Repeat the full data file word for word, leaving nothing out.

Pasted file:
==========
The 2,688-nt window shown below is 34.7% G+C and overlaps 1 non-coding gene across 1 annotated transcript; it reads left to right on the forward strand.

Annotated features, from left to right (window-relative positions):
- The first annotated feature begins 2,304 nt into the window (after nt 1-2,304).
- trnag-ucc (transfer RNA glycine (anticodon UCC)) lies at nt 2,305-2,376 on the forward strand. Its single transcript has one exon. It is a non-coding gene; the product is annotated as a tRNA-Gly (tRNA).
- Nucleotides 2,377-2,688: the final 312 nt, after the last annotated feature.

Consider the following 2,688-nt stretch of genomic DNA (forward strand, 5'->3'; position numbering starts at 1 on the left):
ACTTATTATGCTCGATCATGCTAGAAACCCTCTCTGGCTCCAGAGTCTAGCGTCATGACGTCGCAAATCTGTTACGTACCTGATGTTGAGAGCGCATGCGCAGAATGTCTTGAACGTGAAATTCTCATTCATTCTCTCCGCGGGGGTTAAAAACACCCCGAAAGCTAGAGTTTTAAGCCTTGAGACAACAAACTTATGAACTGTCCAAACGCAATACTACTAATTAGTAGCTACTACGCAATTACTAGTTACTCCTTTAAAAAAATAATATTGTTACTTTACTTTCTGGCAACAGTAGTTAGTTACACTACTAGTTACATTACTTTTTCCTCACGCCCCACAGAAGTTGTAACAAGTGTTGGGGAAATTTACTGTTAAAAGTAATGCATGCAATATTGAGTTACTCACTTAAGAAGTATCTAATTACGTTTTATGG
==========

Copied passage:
The 2,688-nt window shown below is 34.7% G+C and overlaps 1 non-coding gene across 1 annotated transcript; it reads left to right on the forward strand.

Annotated features, from left to right (window-relative positions):
- The first annotated feature begins 2,304 nt into the window (after nt 1-2,304).
- trnag-ucc (transfer RNA glycine (anticodon UCC)) lies at nt 2,305-2,376 on the forward strand. Its single transcript has one exon. It is a non-coding gene; the product is annotated as a tRNA-Gly (tRNA).
- Nucleotides 2,377-2,688: the final 312 nt, after the last annotated feature.

Consider the following 2,688-nt stretch of genomic DNA (forward strand, 5'->3'; position numbering starts at 1 on the left):
ACTTATTATGCTCGATCATGCTAGAAACCCTCTCTGGCTCCAGAGTCTAGCGTCATGACGTCGCAAATCTGTTACGTACCTGATGTTGAGAGCGCATGCGCAGAATGTCTTGAACGTGAAATTCTCATTCATTCTCTCCGCGGGGGTTAAAAACACCCCGAAAGCTAGAGTTTTAAGCCTTGAGACAACAAACTTATGAACTGTCCAAACGCAATACTACTAATTAGTAGCTACTACGCAATTACTAGTTACTCCTTTAAAAAAATAATATTGTTACTTTACTTTCTGGCAACAGTAGTTAGTTACACTACTAGTTACATTACTTTTTCCTCACGCCCCACAGAAGTTGTAACAAGTGTTGGGGAAATTTACTGTTAAAAGTAATGCATGCAATATTGAGTTACTCACTTAAGAAGTATCTAATTACGTTTTATGG